What conclusions can we draw if we did not observe any occurrences of a Poisson process within a given time interval?

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Upper credible intervals and mean value for lambda as a function of the observation time, assuming that no event occurrences are observed within the observed interval.

An unbiased point estimate for the rate $\lambda$ of a Poisson process is $x/t$, with $x$ the number of observed occurrences within $t$. However, for small $\lambda$ or for short observation periods $t$, it can happen that $x$ is zero. In fact, $x$ being zero is usually desired when observing failures of safety-critical systems. However, declaring $\lambda$ as zero based on such an observation is clearly unsatisfactory for such systems.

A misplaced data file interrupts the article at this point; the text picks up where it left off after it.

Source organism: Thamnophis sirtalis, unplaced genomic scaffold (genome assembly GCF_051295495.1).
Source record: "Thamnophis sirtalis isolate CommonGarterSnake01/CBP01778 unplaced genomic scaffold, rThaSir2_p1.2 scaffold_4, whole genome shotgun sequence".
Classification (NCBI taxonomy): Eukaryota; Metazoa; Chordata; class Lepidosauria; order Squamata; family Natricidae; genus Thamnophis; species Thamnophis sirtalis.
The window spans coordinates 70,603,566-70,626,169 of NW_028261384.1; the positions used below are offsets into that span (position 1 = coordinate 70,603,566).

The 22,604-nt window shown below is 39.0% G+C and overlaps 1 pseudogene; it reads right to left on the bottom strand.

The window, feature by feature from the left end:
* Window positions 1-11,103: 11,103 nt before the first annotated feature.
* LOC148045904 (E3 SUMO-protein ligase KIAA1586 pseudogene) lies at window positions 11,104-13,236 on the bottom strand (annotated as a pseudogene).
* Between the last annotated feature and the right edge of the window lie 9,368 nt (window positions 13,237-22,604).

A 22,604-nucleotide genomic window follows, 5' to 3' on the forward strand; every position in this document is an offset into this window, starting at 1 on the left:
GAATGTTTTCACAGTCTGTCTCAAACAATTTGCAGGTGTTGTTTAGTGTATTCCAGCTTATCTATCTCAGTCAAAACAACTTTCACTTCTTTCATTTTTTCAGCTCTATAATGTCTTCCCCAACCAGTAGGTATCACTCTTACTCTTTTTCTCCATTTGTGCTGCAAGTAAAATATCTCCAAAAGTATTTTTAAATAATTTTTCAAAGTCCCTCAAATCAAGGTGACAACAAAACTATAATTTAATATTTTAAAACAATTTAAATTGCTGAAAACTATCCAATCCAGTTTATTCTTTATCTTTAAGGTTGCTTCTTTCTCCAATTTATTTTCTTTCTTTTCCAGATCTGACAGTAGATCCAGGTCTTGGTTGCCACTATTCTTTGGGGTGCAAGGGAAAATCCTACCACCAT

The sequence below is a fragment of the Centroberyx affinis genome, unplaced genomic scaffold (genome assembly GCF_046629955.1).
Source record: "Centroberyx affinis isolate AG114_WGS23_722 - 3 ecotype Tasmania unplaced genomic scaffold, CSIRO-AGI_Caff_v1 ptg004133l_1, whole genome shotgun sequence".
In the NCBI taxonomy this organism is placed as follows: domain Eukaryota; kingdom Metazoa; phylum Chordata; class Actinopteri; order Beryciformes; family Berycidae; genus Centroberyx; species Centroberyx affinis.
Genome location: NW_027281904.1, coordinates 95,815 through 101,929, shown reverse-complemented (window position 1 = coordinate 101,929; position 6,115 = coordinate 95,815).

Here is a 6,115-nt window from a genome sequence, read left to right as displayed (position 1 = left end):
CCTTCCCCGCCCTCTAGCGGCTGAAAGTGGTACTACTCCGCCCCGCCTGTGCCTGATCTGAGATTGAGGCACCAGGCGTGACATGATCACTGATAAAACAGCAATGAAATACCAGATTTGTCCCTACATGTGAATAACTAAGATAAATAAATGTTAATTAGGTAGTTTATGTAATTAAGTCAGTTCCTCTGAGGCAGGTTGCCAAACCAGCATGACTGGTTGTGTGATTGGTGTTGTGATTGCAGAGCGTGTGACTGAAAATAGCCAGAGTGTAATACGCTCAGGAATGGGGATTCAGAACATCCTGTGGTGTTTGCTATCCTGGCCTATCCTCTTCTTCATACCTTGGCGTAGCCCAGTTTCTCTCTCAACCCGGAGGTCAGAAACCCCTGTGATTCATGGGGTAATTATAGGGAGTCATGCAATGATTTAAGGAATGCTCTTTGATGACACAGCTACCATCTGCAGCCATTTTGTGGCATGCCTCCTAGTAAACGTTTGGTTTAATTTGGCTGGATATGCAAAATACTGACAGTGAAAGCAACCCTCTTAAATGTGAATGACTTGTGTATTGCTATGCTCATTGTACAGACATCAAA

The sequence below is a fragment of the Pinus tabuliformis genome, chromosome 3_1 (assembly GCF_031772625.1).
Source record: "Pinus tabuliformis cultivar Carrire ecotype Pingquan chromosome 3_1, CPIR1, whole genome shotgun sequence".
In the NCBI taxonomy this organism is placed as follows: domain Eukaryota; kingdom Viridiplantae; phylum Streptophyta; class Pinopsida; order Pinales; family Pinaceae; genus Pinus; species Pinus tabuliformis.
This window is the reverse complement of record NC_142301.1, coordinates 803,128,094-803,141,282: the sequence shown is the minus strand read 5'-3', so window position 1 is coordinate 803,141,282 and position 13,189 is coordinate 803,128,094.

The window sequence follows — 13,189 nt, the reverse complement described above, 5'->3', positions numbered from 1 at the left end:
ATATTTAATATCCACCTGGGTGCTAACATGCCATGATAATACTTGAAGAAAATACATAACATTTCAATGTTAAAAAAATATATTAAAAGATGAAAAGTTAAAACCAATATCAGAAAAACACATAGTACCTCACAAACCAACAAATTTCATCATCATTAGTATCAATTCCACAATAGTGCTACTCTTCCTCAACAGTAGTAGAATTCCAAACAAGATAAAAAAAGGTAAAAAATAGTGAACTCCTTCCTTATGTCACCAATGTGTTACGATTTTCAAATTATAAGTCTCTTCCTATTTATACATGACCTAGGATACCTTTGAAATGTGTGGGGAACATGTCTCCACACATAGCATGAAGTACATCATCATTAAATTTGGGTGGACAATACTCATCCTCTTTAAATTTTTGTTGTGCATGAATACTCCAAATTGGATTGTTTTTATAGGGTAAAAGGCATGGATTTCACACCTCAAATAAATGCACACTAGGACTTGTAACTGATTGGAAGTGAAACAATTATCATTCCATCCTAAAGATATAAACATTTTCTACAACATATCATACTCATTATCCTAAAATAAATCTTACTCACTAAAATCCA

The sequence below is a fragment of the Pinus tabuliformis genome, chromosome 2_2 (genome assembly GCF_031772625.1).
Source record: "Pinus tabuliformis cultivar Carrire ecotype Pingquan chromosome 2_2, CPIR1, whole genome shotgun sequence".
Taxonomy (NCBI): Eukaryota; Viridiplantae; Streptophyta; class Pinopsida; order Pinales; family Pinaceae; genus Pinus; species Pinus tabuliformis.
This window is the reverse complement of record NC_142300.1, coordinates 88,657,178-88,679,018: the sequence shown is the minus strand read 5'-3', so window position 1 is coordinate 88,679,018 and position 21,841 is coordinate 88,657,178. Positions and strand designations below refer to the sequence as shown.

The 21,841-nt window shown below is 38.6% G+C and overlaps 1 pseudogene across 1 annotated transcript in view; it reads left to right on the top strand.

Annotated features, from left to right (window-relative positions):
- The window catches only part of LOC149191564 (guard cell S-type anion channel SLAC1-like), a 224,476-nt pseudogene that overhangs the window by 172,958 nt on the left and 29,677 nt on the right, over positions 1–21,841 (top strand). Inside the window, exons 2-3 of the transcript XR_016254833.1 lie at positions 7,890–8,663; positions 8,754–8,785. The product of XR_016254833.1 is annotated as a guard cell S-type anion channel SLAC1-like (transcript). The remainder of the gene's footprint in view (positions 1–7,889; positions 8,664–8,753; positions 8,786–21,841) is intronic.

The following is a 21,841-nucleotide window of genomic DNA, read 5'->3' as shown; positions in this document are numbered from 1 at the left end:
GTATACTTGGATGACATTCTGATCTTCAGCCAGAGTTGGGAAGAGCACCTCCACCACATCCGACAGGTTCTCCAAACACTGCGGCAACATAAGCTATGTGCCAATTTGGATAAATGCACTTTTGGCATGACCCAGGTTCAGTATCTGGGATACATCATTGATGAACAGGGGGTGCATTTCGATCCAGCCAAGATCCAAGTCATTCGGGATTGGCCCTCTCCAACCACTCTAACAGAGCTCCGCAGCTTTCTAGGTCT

Using a Bayesian strategy to quantify the uncertainty about the rate of a Poisson process, the uncertainty about $\lambda$ can be expressed analytically. This allows us to derive upper credible intervals for $\lambda$, even if $x$ is zero. These credible intervals are ideally suited for engineering applications, as they are actually on the conservative side.

In the figure above, upper credible intervals and the mean value for lambda are shown as a function of the observation time, assuming $x=0$. For example, if $x$ is still zero after observing the Poisson process for $10^4$ hours, the expected value of $\lambda$ is $1.0\times10^{-4}$ events per hour, the $95\%$ upper credible interval for $\lambda$ is $3.0\times10^{-4}$ events per hour and the $99\%$ upper credible interval is $4.6\times 10^{-4}$ events per hour.

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